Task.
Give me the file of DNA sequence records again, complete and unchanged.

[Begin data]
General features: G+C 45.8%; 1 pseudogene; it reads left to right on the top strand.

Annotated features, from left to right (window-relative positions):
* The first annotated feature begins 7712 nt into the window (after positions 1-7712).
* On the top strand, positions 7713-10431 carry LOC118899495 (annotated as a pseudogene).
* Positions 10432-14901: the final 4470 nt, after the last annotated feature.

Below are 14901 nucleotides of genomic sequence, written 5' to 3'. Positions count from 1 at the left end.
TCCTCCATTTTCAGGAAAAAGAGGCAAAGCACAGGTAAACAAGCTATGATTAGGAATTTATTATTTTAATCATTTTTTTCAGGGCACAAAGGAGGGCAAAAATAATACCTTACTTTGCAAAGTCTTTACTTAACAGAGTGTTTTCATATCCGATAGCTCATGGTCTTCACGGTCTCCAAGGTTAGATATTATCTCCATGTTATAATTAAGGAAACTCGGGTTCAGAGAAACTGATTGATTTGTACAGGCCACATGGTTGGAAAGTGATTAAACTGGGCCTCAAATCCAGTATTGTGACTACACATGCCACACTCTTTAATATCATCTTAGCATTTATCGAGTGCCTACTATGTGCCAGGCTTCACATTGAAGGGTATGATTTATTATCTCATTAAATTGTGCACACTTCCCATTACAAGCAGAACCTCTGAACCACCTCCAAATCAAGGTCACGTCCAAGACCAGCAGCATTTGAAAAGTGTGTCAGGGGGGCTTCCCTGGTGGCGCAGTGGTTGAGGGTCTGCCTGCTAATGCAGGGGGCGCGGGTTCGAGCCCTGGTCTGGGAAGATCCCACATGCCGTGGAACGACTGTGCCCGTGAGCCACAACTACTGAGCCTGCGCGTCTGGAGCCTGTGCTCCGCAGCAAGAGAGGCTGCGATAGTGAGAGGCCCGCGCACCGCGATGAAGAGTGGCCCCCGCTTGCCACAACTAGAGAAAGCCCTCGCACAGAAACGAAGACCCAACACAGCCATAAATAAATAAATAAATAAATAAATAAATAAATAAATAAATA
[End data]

General features: G+C 45.8%; 1 pseudogene; it reads left to right on the top strand.

Annotated features, from left to right (window-relative positions):
* The first annotated feature begins 7712 nt into the window (after positions 1-7712).
* On the top strand, positions 7713-10431 carry LOC118899495 (annotated as a pseudogene).
* Positions 10432-14901: the final 4470 nt, after the last annotated feature.

Below are 14901 nucleotides of genomic sequence, written 5' to 3'. Positions count from 1 at the left end.
TCCTCCATTTTCAGGAAAAAGAGGCAAAGCACAGGTAAACAAGCTATGATTAGGAATTTATTATTTTAATCATTTTTTTCAGGGCACAAAGGAGGGCAAAAATAATACCTTACTTTGCAAAGTCTTTACTTAACAGAGTGTTTTCATATCCGATAGCTCATGGTCTTCACGGTCTCCAAGGTTAGATATTATCTCCATGTTATAATTAAGGAAACTCGGGTTCAGAGAAACTGATTGATTTGTACAGGCCACATGGTTGGAAAGTGATTAAACTGGGCCTCAAATCCAGTATTGTGACTACACATGCCACACTCTTTAATATCATCTTAGCATTTATCGAGTGCCTACTATGTGCCAGGCTTCACATTGAAGGGTATGATTTATTATCTCATTAAATTGTGCACACTTCCCATTACAAGCAGAACCTCTGAACCACCTCCAAATCAAGGTCACGTCCAAGACCAGCAGCATTTGAAAAGTGTGTCAGGGGGGCTTCCCTGGTGGCGCAGTGGTTGAGGGTCTGCCTGCTAATGCAGGGGGCGCGGGTTCGAGCCCTGGTCTGGGAAGATCCCACATGCCGTGGAACGACTGTGCCCGTGAGCCACAACTACTGAGCCTGCGCGTCTGGAGCCTGTGCTCCGCAGCAAGAGAGGCTGCGATAGTGAGAGGCCCGCGCACCGCGATGAAGAGTGGCCCCCGCTTGCCACAACTAGAGAAAGCCCTCGCACAGAAACGAAGACCCAACACAGCCATAAATAAATAAATAAATAAATAAATAAATAAATAAATAAATA